Create wildlife corridors with Ecosystem Gardening

It’s an interesting concept, but it does make perfect sense.  And I’m always in the mood for incorporating a well abused movie line to help frame an environmental point.  Borderline cheesy perhaps, but I cannot refrain myself so just roll your eyes and stick with me.  If you build it, they will come.  But instead of a mystical ball field and long lost father, it’s all about ecosystem gardening and wildlife.

If you build a suitable habitat the wildlife returns.  I’m not sure if Carole Brown was the one who coined the phrase Ecosystem Gardening, but it was one that I’ve become fascinated with simply for the fact that it embodies and promotes an idea anyone can implement on any scale.  According to her website Ecosystem Gardening, Carole has “spent almost 20 years as a consultant designing, installing and maintaining wildlife gardens for people who want to share their space with birds, butterflies, frogs and toads, bats, reptiles and amphibians, and yes even insects.”

And sharing my space with wildlife is exactly what I wanted to accomplish.  As neighborhoods continue to pop up and habitat continues to diminish, fragmentation proliferates.  Thus it becomes even more important for all of us to get on board with the creation of habitat corridors.  Just imagine the bounty of life that would become our literal neighbors if entire neighborhoods would think in terms of creating ecosystems.

Well, after a couple of years of on and off again tinkering, my wife and I put the finishing touches on our space and within the last month had our backyard certified as a wildlife habitat through the National Wildlife Foundation.  And it felt good to know that we greatly exceeded the requirements as we checked off categories spanning Food Sources, Water Sources, Places for Cover, Places to Raise Young, and Sustainable Gardening.  As butterfly bushes are now reaching skyward at a height of 11 feet and blueberries are now recognizable as edible fruit, we are pleased to find that life is making use of our suburban sanctuary as squirrels, butterflies, birds, and frogs explore a place they can call home.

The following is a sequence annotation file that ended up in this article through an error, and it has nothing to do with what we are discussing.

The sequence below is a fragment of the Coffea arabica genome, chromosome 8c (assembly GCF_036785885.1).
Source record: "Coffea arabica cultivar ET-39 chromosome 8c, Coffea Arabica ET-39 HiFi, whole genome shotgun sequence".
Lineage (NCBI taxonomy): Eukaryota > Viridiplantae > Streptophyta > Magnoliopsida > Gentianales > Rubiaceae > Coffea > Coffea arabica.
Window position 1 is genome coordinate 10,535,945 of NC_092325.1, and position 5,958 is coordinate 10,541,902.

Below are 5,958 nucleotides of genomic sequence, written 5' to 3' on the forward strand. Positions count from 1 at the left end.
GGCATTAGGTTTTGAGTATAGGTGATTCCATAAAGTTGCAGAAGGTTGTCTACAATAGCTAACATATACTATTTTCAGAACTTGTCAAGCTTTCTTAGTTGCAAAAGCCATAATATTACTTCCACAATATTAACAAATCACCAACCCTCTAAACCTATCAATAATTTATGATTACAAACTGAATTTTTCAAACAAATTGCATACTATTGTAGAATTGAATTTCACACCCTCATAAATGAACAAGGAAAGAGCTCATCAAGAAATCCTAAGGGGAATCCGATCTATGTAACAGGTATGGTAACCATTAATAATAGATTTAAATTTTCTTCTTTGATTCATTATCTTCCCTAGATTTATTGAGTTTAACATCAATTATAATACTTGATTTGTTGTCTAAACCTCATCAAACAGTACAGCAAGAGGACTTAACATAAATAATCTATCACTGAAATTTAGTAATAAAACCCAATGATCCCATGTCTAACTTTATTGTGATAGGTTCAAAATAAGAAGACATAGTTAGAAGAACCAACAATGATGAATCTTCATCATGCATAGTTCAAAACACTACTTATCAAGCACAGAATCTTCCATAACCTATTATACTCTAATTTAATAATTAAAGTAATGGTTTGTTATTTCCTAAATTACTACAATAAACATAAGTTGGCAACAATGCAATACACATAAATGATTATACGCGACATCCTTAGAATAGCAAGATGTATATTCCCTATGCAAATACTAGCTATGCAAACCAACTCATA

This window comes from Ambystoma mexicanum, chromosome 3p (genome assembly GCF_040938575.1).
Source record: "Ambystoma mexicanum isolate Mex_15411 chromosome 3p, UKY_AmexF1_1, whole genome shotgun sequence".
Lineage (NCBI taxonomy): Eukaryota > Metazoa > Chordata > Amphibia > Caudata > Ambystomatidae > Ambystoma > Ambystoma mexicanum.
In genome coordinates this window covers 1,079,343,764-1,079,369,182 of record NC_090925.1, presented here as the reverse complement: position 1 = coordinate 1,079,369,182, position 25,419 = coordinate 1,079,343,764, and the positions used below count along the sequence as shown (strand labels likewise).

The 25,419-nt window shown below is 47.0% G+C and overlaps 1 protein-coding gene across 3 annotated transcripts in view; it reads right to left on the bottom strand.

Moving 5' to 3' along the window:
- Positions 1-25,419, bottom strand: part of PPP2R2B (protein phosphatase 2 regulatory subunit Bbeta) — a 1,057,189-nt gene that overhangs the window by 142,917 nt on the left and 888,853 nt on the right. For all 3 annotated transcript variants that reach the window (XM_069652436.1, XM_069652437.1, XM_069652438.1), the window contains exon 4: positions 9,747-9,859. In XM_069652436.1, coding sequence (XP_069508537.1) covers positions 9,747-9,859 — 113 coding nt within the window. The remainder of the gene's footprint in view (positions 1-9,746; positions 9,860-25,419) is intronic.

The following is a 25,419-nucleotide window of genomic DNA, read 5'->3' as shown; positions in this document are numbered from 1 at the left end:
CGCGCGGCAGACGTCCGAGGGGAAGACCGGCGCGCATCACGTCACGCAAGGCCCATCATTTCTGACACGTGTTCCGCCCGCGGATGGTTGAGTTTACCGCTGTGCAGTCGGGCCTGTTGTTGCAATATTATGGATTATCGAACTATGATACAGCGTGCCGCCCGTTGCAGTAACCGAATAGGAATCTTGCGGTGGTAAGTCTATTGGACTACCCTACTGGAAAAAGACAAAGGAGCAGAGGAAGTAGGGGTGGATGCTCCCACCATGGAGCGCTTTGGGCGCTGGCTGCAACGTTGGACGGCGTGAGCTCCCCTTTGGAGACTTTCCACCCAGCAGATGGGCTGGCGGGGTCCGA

So what are you waiting for?  Explore Ecosystem Gardening, create wildlife habitat, and protect the environment today!

About The Author

Scott serves as Director of Development & Communications for Audubon Canyon Ranch (focusing on preservation, education and conservation science) and has almost fifteen years of experience spanning for-profit and nonprofit sectors in biotech, wildlife conservation and management, communications, and philanthropy. In addition to a strong track record in organizational growth and leadership, he is the founder of Urban Bird Foundation and Burrowing Owl Conservation Network, and presided over ECHO Fund, a coastal protection and restoration organization, as President for four years. Scott holds an M.A. in Environmental Studies with a concentration in Sustainable Development and Policy, degrees in Micro & Molecular Biology and Environmental Sciences, and has complemented his studies with a Master's certificate in Environmental Resource Management.

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5 Comments

  1. Carole

    Thanks for the shout-out Scott!

    I am having some serious gazebo envy! I can just imagine sitting there and watching the birds and butterflies and other critters swirl around me. It’s so nice to see that Quail because we don’t have them here.

    Your photos are amazing, as is your garden. Thanks for showing it off.

    Reply
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